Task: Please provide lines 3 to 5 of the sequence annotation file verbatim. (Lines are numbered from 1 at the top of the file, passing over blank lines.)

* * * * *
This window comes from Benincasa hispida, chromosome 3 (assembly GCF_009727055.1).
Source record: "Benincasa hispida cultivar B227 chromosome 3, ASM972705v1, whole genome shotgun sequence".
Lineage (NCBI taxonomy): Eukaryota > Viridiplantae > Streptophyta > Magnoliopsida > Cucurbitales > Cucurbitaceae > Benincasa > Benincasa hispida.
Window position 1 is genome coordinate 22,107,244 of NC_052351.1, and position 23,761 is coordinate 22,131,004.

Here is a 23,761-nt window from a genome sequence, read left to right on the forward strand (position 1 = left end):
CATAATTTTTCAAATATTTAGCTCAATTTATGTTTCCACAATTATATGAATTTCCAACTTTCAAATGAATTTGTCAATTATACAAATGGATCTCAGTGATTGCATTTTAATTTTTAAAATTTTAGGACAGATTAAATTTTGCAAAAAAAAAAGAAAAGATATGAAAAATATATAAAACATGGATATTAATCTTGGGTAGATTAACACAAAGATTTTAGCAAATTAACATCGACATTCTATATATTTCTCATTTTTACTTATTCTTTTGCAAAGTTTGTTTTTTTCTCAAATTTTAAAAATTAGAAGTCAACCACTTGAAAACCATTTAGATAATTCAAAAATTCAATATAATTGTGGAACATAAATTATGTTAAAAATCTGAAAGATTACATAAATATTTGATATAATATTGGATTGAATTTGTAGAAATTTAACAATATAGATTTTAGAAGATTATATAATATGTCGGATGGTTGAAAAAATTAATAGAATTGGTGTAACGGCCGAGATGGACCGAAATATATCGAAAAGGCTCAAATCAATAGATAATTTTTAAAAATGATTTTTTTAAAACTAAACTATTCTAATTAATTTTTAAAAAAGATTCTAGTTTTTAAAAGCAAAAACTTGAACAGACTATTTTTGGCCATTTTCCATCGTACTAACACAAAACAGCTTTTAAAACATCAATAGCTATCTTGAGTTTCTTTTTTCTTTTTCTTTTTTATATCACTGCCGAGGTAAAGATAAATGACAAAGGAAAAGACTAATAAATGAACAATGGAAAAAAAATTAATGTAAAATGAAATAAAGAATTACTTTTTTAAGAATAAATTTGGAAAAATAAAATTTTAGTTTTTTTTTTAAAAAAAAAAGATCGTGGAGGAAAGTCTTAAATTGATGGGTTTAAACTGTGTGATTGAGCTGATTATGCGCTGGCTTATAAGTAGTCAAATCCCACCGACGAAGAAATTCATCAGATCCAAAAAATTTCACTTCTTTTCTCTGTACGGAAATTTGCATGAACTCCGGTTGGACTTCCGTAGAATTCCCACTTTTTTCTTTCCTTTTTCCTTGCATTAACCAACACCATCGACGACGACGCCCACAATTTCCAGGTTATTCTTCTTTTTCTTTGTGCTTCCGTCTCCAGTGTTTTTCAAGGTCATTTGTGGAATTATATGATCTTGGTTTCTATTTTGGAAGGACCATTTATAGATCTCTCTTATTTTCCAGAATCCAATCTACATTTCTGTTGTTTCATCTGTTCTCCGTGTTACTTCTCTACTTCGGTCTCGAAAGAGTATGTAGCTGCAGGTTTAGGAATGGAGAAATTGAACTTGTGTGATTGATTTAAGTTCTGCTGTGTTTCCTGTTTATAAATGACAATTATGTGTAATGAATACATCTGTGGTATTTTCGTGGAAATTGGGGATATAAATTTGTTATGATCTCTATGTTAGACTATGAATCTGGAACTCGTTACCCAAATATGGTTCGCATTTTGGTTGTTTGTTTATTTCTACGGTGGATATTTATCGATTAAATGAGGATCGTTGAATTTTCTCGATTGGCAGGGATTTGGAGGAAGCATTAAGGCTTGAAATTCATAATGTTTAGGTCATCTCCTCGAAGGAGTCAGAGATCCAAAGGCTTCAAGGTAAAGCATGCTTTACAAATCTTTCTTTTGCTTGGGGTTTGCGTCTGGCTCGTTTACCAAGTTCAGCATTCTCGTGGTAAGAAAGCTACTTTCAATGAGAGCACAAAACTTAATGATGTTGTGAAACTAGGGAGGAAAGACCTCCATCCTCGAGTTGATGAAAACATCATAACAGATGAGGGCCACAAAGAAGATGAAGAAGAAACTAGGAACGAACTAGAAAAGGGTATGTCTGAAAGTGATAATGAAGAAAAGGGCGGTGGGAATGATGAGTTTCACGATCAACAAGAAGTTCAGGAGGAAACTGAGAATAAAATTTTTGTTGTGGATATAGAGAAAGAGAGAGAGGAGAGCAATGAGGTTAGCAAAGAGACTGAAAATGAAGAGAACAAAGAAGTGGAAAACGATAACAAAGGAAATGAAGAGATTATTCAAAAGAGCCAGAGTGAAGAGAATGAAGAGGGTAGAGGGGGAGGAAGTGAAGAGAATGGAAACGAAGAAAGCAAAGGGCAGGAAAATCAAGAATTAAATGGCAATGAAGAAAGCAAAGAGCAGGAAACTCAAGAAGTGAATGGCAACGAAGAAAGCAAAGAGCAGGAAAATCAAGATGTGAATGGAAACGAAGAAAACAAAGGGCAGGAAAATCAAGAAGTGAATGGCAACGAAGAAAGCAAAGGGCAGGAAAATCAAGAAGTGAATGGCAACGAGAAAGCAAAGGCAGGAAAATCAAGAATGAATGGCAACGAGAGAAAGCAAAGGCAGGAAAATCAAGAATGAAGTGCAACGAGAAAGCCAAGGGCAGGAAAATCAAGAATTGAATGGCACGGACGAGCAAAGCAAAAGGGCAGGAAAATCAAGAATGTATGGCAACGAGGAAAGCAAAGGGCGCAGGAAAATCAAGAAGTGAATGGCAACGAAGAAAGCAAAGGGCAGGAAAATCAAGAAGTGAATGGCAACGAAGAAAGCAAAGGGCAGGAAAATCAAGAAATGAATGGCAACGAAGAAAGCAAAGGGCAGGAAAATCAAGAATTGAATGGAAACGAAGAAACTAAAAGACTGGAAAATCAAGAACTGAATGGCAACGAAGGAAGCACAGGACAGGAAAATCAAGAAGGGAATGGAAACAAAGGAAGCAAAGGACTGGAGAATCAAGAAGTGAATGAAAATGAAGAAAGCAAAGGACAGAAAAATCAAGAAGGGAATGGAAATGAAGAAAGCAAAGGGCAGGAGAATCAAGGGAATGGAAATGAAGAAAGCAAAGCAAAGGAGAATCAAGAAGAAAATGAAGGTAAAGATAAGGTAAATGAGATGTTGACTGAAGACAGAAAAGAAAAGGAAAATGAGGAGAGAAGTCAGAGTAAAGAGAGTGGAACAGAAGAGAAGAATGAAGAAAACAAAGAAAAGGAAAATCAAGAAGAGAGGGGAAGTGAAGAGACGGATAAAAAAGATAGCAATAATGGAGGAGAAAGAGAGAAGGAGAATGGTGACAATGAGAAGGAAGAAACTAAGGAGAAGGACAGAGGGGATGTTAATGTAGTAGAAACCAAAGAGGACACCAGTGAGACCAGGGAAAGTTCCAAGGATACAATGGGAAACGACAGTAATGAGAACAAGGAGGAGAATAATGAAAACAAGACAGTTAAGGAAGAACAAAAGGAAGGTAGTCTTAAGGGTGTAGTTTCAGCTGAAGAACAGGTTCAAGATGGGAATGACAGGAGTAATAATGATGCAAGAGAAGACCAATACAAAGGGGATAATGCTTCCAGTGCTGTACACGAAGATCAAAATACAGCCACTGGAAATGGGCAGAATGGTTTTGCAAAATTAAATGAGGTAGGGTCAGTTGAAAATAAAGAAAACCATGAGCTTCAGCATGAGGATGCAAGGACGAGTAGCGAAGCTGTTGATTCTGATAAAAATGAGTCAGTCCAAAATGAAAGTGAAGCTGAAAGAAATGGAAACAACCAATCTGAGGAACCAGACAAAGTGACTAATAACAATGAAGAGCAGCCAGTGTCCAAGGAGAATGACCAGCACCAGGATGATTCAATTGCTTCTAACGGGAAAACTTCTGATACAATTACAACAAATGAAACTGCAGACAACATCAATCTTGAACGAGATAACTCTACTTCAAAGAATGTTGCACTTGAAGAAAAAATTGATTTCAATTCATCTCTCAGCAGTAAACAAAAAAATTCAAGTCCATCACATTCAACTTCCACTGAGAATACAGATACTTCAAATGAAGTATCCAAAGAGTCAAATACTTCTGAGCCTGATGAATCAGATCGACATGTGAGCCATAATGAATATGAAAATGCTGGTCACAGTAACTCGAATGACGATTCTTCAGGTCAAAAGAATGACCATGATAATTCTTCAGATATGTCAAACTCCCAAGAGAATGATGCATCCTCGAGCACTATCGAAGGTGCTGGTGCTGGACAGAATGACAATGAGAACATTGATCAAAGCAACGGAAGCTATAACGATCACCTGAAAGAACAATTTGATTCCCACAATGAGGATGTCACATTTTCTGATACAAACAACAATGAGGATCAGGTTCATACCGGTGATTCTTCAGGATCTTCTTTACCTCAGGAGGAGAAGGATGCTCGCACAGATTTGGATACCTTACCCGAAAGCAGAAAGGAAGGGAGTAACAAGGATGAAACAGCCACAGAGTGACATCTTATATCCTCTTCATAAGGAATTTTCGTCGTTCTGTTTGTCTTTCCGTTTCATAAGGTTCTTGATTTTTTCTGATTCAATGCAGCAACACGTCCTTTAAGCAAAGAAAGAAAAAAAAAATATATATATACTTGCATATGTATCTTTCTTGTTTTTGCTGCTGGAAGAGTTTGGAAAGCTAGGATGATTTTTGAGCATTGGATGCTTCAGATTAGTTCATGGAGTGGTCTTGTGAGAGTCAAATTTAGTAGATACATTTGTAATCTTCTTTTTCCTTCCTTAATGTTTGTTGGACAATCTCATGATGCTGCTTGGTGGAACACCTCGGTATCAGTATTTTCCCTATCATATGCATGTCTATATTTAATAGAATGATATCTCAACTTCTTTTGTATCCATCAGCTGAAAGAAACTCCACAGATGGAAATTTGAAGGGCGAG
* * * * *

Lineage (NCBI taxonomy): Eukaryota > Viridiplantae > Streptophyta > Magnoliopsida > Cucurbitales > Cucurbitaceae > Benincasa > Benincasa hispida.
Window position 1 is genome coordinate 22,107,244 of NC_052351.1, and position 23,761 is coordinate 22,131,004.

Here is a 23,761-nt window from a genome sequence, read left to right on the forward strand (position 1 = left end):